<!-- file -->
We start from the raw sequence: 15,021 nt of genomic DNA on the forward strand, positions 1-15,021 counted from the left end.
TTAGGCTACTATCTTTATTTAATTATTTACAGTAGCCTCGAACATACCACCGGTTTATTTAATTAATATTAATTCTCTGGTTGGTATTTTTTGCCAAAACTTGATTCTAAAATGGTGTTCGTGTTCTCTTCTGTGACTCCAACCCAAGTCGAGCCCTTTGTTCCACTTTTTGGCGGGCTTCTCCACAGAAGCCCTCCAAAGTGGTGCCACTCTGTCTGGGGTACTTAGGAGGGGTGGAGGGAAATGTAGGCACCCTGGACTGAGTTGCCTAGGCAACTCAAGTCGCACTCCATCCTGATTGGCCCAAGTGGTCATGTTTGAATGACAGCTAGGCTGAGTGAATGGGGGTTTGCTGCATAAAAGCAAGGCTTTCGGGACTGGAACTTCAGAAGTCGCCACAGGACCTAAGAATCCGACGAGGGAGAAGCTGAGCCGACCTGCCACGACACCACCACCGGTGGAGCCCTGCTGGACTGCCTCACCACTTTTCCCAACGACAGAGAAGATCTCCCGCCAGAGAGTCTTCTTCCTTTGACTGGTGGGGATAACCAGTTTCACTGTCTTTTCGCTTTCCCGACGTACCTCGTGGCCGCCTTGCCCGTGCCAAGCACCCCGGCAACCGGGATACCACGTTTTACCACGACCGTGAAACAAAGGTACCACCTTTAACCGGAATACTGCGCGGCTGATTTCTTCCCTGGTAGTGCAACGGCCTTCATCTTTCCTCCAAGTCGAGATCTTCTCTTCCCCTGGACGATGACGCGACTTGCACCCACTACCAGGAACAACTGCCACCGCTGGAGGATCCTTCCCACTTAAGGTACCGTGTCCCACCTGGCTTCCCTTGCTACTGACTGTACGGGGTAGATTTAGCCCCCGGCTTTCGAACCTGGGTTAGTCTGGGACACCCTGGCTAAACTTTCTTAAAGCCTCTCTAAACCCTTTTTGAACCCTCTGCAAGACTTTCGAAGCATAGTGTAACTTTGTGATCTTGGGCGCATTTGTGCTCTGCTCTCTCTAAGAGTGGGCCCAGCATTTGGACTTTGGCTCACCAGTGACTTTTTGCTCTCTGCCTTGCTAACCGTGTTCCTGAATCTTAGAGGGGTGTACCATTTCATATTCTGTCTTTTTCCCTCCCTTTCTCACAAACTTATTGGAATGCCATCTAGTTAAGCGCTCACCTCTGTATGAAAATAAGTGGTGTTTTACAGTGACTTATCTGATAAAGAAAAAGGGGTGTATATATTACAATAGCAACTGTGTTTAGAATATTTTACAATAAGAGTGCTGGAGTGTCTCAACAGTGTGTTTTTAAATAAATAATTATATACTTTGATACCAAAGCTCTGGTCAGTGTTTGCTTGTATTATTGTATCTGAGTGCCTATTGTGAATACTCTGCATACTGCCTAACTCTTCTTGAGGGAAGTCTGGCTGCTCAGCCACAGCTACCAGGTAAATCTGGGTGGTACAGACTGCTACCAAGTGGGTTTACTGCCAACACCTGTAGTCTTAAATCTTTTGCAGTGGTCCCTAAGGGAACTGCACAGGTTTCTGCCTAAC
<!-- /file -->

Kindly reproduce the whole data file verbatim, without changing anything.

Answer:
We start from the raw sequence: 15,021 nt of genomic DNA on the forward strand, positions 1-15,021 counted from the left end.
TTAGGCTACTATCTTTATTTAATTATTTACAGTAGCCTCGAACATACCACCGGTTTATTTAATTAATATTAATTCTCTGGTTGGTATTTTTTGCCAAAACTTGATTCTAAAATGGTGTTCGTGTTCTCTTCTGTGACTCCAACCCAAGTCGAGCCCTTTGTTCCACTTTTTGGCGGGCTTCTCCACAGAAGCCCTCCAAAGTGGTGCCACTCTGTCTGGGGTACTTAGGAGGGGTGGAGGGAAATGTAGGCACCCTGGACTGAGTTGCCTAGGCAACTCAAGTCGCACTCCATCCTGATTGGCCCAAGTGGTCATGTTTGAATGACAGCTAGGCTGAGTGAATGGGGGTTTGCTGCATAAAAGCAAGGCTTTCGGGACTGGAACTTCAGAAGTCGCCACAGGACCTAAGAATCCGACGAGGGAGAAGCTGAGCCGACCTGCCACGACACCACCACCGGTGGAGCCCTGCTGGACTGCCTCACCACTTTTCCCAACGACAGAGAAGATCTCCCGCCAGAGAGTCTTCTTCCTTTGACTGGTGGGGATAACCAGTTTCACTGTCTTTTCGCTTTCCCGACGTACCTCGTGGCCGCCTTGCCCGTGCCAAGCACCCCGGCAACCGGGATACCACGTTTTACCACGACCGTGAAACAAAGGTACCACCTTTAACCGGAATACTGCGCGGCTGATTTCTTCCCTGGTAGTGCAACGGCCTTCATCTTTCCTCCAAGTCGAGATCTTCTCTTCCCCTGGACGATGACGCGACTTGCACCCACTACCAGGAACAACTGCCACCGCTGGAGGATCCTTCCCACTTAAGGTACCGTGTCCCACCTGGCTTCCCTTGCTACTGACTGTACGGGGTAGATTTAGCCCCCGGCTTTCGAACCTGGGTTAGTCTGGGACACCCTGGCTAAACTTTCTTAAAGCCTCTCTAAACCCTTTTTGAACCCTCTGCAAGACTTTCGAAGCATAGTGTAACTTTGTGATCTTGGGCGCATTTGTGCTCTGCTCTCTCTAAGAGTGGGCCCAGCATTTGGACTTTGGCTCACCAGTGACTTTTTGCTCTCTGCCTTGCTAACCGTGTTCCTGAATCTTAGAGGGGTGTACCATTTCATATTCTGTCTTTTTCCCTCCCTTTCTCACAAACTTATTGGAATGCCATCTAGTTAAGCGCTCACCTCTGTATGAAAATAAGTGGTGTTTTACAGTGACTTATCTGATAAAGAAAAAGGGGTGTATATATTACAATAGCAACTGTGTTTAGAATATTTTACAATAAGAGTGCTGGAGTGTCTCAACAGTGTGTTTTTAAATAAATAATTATATACTTTGATACCAAAGCTCTGGTCAGTGTTTGCTTGTATTATTGTATCTGAGTGCCTATTGTGAATACTCTGCATACTGCCTAACTCTTCTTGAGGGAAGTCTGGCTGCTCAGCCACAGCTACCAGGTAAATCTGGGTGGTACAGACTGCTACCAAGTGGGTTTACTGCCAACACCTGTAGTCTTAAATCTTTTGCAGTGGTCCCTAAGGGAACTGCACAGGTTTCTGCCTAAC